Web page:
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If I was going to form my own business, I would form an LLC. There are benefits to LLC’s, C-Corporations and S-Corporations, but the one with the most benefits for a new business that is just starting appears to be an LLC. One thing that the three options have in common is that all three options offer limited liability except for in situations of gross negligence, fraud, and/or crime. (Taulli, 2016, para 10).
LLC’s require less paperwork and start up costs that S-Corporations and C-Corporations do. LLC’s are the more flexible option of the three options. LLC’s have become the option of choice for businesses because of the benefits that LLC’s offered in flexibility for running the business and taxes. “With the LLC, they could have it all—partnership tax, limited liability, and default rules more suited to the small business than are the corporate default rules” (Friedman, 2004, p.42). The flexibility offered by LLC’s gives companies the ability to have either one or many members, be managed by the members or one single manager, etc. The LLC can file taxes as an S-Corp or C-Corp depending on what will benefit the LLC. LLC’s avoid the double taxation that C-corporations are subject to which is when the company is taxed for the earnings of the company once in the year that they are realized and again when the earnings are distributed to the shareholders. There is no requirement for LLC’s to hold board of director meetings for major decisions the way that s-corps and c-corps must. (Friedman, 2004, p. 54).
The S-Corporation is for small businesses that have fewer members that are domestic. The S-corp receives tax benefits like the LLC to avoid double taxation as well, however they are subject to all other corporate tax rules. There are restrictions for S-corps as to who their shareholders can b,e and how may shareholders that they can have, and what types of investments are made. An S-corp cannot have more than one hundred shareholders in order to qualify as an S-corp. The shareholders must be an individual. S-corps cannot have more than one class of stock. (Seaquist, 2012, section 30.2) “The shareholders cannot be “non-resident aliens, other corporations and certain trusts” (Friedman, 2004, p. 50). S-corps are subject to business requirements for corporations such as holding board of director meetings with minutes for major decisions.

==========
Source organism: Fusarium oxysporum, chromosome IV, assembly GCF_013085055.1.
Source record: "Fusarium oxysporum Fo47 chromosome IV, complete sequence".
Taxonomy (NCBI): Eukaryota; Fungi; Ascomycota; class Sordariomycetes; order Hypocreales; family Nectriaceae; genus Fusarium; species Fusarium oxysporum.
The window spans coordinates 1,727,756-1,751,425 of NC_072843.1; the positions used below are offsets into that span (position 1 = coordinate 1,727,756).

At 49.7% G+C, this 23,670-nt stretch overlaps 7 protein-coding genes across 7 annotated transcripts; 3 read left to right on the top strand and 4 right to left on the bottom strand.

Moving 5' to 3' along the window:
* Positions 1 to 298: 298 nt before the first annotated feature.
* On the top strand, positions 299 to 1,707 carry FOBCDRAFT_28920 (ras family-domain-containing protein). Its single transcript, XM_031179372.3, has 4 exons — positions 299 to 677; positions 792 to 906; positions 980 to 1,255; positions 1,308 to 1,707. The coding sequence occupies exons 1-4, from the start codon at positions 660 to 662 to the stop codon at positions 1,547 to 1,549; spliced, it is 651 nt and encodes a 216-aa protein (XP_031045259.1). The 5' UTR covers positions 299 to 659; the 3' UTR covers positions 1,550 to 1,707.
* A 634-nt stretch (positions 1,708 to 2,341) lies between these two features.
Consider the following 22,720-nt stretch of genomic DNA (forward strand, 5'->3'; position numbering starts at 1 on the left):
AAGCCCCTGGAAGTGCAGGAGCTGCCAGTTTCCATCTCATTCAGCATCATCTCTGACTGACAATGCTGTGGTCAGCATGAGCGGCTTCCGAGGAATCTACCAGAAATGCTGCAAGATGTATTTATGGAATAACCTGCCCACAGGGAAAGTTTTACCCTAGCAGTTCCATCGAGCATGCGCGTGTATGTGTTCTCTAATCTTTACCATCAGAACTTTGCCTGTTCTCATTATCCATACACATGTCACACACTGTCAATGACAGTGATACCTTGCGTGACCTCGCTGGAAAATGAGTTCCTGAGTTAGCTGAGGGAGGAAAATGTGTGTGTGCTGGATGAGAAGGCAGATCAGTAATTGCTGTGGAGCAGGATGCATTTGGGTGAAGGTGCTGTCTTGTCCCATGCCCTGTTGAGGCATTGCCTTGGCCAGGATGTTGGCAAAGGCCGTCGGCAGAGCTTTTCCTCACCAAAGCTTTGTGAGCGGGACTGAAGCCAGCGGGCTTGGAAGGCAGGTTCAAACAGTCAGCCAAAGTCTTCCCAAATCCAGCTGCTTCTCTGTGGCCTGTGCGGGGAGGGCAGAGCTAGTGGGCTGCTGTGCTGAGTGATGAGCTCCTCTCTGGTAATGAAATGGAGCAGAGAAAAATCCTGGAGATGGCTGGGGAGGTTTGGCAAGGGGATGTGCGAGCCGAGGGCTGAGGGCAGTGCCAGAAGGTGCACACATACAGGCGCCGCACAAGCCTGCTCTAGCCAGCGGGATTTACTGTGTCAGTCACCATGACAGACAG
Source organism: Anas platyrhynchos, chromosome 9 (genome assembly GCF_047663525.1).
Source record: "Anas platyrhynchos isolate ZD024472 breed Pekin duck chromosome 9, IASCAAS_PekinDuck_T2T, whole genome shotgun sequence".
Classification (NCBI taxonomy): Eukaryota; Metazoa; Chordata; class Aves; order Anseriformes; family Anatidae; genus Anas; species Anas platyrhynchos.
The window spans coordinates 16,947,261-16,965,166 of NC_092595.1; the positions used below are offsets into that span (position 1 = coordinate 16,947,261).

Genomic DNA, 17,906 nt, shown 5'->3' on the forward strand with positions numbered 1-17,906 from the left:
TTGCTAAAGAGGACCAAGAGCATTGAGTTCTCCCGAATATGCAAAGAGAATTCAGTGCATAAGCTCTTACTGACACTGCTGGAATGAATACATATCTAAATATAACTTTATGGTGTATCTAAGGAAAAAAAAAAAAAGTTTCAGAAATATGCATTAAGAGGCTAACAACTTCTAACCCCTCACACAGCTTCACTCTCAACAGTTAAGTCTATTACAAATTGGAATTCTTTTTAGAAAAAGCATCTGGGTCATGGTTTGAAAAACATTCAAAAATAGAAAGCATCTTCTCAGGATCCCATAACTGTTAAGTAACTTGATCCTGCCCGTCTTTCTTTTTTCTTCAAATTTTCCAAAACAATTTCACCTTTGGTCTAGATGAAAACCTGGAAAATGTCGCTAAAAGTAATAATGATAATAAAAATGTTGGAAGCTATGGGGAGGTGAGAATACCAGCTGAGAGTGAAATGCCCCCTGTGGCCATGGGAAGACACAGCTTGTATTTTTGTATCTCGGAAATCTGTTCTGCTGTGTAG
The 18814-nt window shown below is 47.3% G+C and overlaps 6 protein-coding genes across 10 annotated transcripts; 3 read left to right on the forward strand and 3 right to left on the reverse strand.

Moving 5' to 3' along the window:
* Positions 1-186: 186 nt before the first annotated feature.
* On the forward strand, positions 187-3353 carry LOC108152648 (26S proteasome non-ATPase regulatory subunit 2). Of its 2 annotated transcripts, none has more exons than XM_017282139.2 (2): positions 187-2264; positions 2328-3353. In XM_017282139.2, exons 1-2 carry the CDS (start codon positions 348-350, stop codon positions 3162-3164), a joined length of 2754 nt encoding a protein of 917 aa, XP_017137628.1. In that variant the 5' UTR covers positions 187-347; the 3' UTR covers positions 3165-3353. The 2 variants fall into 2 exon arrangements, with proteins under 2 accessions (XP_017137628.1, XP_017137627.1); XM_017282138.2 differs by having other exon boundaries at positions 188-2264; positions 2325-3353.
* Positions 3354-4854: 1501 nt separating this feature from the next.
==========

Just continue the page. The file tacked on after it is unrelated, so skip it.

The C-Corporation is for large corporations that do not qualify for S-Corporations due to the number of shareholders and they can be both foreign and domestic. Since financial institutions and insurance companies are not eligible for LLC and S-corp this is the option that they would use. There is no maximum number of shareholders for the company, and there is no restrictions on stock investment or who can be a shareholder.
The LLC has the most benefits of the three options for my new business because it offers the most flexibility in running my business and day to day operations without having to be concerned with holding board of directors’ meetings in order to move forward with big decisions. The start up of an LLC is less complicated and easy as far as paperwork and fees. The LLC offers greater tax benefits for businesses as well to avoid double taxation. For these reasons I would choose the LLC option for my new business.